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About this poet

Winifred M. Letts was a novelist, playwright, and poet. Born in England in 1882, she moved to Ireland as a young woman. Her collections include More Songs from Leinster (John Murray, 1926), The Spires of Oxford and Other Poems (E. P. Dutton and Company, 1918), Hallow-e’en and Poems of the War (John Murray, 1916), and Songs from Leinster (John Murray, 1913). Letts, who served as a masseuse in army camps during World War I, famously wrote about her experiences during the war, as well as the joys of rural life in Ireland. She died in 1972.

Your Name

When I can dare at last to speak your name
It shall not be with hushed and reverent speech
As if your spirit were beyond the reach
Of homely merry things, kind jest or game.
Death shall not hide you in some jewelled shrine
Nor set you in marmoreal pomp apart,
You who still share the ingle of my heart,
Participant in every thought of mine.

Your name, when I can dare to speak it, dear,
Shall still be linked with laughter and with joy.
No solemn panegyrist shall destroy
My image of you, gay, familiar
As in old happy days,—lest I discover
Too late I’ve won a saint but lost a lover. 

This poem is in the public domain.

This poem is in the public domain.

Winifred M. Letts

Winifred M. Letts was a novelist, playwright, and poet who famously wrote about her experiences during World War I. Her collections include More Songs from Leinster (John Murray, 1926), and The Spires of Oxford and Other Poems (E. P. Dutton and Company, 1918). She died in 1972.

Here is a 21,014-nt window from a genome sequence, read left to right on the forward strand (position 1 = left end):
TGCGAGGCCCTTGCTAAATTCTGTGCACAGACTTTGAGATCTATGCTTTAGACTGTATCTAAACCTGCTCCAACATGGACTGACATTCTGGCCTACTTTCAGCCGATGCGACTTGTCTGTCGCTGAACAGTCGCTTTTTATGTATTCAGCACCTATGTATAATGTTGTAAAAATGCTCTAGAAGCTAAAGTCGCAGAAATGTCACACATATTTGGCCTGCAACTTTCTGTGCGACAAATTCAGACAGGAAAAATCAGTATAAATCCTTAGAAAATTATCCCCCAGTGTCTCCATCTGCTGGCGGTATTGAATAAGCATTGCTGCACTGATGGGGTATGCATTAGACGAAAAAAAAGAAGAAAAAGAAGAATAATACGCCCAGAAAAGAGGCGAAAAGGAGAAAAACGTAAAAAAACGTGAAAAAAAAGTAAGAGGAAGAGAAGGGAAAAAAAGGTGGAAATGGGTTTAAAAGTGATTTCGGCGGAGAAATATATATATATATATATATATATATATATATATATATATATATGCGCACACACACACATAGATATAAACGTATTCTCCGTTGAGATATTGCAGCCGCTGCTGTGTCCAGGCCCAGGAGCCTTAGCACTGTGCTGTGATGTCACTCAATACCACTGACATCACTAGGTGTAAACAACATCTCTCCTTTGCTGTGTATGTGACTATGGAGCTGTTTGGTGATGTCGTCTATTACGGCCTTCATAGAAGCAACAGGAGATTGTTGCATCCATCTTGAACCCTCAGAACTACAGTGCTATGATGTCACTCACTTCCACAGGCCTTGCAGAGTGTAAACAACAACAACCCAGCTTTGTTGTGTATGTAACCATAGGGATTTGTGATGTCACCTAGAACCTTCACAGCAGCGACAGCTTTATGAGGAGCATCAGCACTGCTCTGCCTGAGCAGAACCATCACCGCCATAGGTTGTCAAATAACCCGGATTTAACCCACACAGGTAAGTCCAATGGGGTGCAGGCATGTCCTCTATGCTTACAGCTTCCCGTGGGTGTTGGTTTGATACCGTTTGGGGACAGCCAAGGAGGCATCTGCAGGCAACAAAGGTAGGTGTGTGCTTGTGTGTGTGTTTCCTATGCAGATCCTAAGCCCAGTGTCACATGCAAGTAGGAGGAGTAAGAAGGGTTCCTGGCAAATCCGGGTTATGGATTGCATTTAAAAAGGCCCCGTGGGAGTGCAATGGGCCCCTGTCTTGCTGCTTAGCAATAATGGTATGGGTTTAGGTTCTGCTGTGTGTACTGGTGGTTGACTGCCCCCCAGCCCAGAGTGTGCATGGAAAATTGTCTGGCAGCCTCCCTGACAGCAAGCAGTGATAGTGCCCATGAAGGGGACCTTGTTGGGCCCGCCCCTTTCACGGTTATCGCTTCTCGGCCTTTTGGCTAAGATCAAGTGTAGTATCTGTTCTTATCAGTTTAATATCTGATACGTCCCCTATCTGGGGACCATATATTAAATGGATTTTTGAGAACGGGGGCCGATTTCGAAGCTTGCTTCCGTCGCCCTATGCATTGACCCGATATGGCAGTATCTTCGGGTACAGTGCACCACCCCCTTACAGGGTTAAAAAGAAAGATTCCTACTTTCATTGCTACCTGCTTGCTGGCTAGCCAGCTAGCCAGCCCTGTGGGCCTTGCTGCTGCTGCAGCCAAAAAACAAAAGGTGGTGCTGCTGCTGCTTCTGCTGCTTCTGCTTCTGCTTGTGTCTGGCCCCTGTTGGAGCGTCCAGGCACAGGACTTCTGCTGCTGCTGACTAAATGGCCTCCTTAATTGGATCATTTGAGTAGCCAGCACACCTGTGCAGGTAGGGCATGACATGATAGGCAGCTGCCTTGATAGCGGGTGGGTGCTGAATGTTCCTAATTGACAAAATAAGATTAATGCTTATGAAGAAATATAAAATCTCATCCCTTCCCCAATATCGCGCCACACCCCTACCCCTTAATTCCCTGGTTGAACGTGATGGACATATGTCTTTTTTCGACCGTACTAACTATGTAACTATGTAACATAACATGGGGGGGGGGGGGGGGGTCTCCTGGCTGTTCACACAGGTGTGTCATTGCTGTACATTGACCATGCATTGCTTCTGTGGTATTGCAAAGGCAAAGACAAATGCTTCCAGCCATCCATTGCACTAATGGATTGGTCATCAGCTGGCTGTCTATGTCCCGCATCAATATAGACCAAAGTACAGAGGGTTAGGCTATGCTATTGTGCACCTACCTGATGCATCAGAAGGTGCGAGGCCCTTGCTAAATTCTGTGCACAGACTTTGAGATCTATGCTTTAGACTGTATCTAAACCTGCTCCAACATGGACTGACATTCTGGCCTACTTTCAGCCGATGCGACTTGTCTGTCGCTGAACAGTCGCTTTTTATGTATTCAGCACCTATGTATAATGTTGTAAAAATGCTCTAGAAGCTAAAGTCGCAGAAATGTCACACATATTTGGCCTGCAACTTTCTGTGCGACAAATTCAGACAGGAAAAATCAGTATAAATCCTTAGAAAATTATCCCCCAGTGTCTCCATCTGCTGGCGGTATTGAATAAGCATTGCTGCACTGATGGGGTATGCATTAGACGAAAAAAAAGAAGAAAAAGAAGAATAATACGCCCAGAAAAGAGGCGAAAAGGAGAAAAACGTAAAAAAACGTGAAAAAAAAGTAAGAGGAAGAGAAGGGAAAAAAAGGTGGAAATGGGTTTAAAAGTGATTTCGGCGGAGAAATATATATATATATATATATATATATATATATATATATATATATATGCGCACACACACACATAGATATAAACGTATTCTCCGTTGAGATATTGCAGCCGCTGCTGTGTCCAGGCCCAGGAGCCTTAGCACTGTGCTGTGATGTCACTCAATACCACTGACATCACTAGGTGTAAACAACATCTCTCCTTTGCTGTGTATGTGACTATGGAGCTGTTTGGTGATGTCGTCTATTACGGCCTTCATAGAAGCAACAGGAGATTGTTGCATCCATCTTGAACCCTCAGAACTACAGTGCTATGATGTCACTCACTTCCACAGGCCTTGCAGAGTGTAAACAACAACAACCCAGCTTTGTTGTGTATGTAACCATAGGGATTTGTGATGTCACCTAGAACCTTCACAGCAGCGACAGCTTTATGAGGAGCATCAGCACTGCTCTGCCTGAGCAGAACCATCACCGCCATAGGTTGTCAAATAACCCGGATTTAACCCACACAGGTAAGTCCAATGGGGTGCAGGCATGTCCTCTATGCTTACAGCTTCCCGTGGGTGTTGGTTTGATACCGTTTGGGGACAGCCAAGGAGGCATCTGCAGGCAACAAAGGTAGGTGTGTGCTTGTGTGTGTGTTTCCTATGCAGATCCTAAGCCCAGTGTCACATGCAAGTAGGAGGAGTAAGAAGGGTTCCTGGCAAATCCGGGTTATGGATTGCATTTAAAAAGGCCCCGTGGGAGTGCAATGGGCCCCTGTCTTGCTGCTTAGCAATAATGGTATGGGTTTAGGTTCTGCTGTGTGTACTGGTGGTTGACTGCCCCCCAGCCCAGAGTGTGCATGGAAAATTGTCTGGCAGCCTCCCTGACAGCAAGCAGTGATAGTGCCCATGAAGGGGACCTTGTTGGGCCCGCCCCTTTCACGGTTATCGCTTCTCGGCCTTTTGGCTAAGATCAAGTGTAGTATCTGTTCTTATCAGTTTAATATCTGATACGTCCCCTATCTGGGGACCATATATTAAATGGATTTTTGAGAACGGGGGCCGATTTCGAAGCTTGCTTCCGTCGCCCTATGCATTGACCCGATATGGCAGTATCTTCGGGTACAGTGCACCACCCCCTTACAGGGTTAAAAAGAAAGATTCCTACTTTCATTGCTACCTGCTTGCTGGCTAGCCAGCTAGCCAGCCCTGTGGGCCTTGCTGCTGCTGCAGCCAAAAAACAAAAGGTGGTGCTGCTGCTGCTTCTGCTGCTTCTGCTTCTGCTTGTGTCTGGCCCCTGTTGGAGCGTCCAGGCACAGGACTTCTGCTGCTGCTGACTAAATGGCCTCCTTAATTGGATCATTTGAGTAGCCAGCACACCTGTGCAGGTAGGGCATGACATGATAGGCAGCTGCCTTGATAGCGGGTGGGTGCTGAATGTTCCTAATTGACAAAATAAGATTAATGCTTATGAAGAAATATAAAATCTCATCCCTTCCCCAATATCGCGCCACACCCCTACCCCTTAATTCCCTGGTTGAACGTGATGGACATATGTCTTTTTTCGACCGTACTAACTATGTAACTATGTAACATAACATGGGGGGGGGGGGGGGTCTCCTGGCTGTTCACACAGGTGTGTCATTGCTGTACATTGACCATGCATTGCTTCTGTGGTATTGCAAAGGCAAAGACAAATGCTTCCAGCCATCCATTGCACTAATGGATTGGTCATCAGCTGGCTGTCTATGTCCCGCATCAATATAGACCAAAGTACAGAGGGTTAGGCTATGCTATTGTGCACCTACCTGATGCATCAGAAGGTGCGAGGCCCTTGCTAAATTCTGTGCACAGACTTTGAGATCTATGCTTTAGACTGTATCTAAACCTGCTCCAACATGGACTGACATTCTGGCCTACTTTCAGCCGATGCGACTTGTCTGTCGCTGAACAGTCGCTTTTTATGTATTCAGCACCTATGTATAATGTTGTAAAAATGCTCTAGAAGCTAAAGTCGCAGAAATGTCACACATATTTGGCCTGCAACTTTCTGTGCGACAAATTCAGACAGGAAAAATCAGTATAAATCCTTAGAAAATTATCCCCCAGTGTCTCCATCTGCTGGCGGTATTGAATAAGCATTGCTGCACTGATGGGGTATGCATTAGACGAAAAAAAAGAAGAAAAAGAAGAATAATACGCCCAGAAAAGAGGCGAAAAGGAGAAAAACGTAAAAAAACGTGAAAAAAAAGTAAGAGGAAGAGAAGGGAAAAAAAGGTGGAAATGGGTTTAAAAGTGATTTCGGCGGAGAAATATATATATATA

by this poet

poem
My heart’s desire was like a garden seen
On sudden through the opening of a door
In the grey sheet of life, unguessed before
But now how magic in sun-smitten green:
Wide cedar-shaded lawns, the glow and sheen
Of borders decked with all a gardener’s lore,
Long shaven hedges of old yew, hung o’er
With gossamer,
poem
Because you live, though out of sight and reach,
I will, so help me God, live bravely too,
Taking the road with laughter and gay speech,
Alert, intent to give life all its due.
I will delight my soul with many things,
The humours of the street and books and plays,
Great rocks and waves winnowed by seagulls’ wings
poem
Will you come back to us, men of our hearts, to-night 
In the misty close of the brief October day? 
Will you leave the alien graves where you sleep and steal away 
To see the gables and eaves of home grow dark in the evening light? 

O men of the manor and moated hall and farm, 
Come back to-night, treading